A friendly brew: how we care for our more isolated patients
Gillian Webster explains the benefits of putting on a coffee morning for socially isolated patients
We had patients who were feeling lonely and isolated, and we wanted to empower them to self-care and voice any concerns earlier. Because we’re part of the All Together Better Sunderland Vanguard programme we have a multidisciplinary team in our practice, engaging healthcare professionals across the community and third sector partners to identify patients who could benefit from their care. These patients are ‘risk stratified’ by the practice through a range of criteria including professional discretion. This identifies those who need the most combined care and support from a range of community-based services. In Sunderland, a tiny 3% of the population use half of the health resource and this is one of several measures being tested through the vanguard to tackle this effectively.
Again and again, discussions were focused on patients who were cut off from others, and as a result were left feeling lonely and isolated, which can have a massive impact on health and wellbeing. We wanted to put in place social support and companionship that would help to develop stronger social circles, and create an opportunity for people to get out of the house in a safe and welcoming environment that they would be comfortable in.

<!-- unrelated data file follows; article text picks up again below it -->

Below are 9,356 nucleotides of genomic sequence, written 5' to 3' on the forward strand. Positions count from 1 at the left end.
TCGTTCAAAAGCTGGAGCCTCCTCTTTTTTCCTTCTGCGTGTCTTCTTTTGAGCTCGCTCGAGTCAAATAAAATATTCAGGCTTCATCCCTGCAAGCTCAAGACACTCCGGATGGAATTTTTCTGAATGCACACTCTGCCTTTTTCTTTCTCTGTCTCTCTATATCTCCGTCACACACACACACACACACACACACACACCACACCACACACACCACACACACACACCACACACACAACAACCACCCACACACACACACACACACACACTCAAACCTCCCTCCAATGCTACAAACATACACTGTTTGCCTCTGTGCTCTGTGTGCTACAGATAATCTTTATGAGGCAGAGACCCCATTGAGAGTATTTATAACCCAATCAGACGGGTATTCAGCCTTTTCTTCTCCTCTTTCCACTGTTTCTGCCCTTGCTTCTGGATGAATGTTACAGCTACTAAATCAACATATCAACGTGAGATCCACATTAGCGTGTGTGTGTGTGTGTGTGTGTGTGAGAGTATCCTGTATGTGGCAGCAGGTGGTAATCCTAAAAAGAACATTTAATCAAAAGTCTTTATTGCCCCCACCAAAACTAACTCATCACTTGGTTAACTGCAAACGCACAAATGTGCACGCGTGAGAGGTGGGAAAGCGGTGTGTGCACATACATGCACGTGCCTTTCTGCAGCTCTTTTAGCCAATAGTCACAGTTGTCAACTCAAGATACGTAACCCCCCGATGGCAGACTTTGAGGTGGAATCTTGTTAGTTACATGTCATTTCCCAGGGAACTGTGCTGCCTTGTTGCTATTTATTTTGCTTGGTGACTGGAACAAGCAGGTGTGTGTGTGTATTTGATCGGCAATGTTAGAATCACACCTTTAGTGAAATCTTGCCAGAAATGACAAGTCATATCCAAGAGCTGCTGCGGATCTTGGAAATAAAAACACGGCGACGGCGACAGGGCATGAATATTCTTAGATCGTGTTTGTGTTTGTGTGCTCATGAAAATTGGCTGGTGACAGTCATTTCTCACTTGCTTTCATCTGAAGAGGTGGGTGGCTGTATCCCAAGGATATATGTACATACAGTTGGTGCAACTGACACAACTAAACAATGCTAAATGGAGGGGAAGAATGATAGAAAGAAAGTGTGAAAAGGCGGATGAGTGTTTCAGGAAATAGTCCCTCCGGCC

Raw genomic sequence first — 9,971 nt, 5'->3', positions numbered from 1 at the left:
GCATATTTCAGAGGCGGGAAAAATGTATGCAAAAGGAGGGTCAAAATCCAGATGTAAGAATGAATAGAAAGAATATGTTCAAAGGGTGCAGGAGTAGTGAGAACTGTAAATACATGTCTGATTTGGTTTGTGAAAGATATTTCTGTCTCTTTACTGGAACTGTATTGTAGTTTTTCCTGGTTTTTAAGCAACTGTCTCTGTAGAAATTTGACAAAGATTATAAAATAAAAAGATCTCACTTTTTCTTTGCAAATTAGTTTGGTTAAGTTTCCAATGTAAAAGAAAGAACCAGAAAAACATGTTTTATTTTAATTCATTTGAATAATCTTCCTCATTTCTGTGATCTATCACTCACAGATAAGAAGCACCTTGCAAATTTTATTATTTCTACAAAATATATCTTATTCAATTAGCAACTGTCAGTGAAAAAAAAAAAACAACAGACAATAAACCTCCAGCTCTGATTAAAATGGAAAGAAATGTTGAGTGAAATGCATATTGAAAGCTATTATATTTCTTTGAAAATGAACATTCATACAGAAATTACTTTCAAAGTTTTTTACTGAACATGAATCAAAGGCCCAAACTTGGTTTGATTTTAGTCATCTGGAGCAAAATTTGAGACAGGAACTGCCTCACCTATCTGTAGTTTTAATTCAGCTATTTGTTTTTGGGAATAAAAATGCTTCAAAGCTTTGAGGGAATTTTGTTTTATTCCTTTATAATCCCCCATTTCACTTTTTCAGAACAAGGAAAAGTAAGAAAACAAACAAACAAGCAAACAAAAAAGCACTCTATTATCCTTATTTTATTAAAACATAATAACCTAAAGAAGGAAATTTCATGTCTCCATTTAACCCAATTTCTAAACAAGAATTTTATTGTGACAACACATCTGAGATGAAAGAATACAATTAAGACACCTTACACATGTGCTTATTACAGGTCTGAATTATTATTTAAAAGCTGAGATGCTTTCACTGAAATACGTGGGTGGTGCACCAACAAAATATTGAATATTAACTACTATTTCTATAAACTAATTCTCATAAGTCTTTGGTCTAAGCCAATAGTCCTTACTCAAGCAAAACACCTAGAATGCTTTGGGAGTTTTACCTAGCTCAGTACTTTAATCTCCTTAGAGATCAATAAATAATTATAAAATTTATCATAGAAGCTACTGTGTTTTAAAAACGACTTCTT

What we did
We arranged a Good Companions coffee morning at the practice every last Friday in the month starting in September 2016. What it was called, how and when it was run was in consultation with interested patients. It was introduced to patients when we did reviews of their personalised care plan, in our newsletter and on the practice website.
We simply provide the space to meet, free drinks and some staff time to benefit some of our most vulnerable patients.
The coffee mornings are giving us a chance as a surgery to speak informally to patients and identify, very early on, any health concerns. It’s been a great addition to our service and is something we know will make a big difference and is definitely worth the GP time in our practice.
This took it look a few meetings with patients and clinical staff, but time and costs have not been an issue as provision of coffee and tea is minimal compared to the benefits to both patients and clinical staff of being able to engage with each other.
This has allowed us to meet the needs of those patients who have become socially isolated in the community. It has become a safe meeting place where friendships can be made and continued. It has allowed carers a break, while the cared for person can socialise with the group. Our on call GP attends the coffee morning and can address any medical concerns.
It will help head off the problems that isolation can create. We can also speak to patients and identify health concerns very early on.
Numbers are steadily increasing as word gets around, with 12 people attending our last coffee morning. We have already linked with our local carers association. We would like to develop a programme of events in association with our patients and extend this in the summer month to local walks.
If another practice wanted to do something similar, talk to your patient group, carers association and age concern. Get buy in from your practice nurses and healthcare assistants as they will know which patients would benefit.
Gillian Webster is practice manager at Dr Hegde and partners in Washington, Sunderland, Tyne and Wear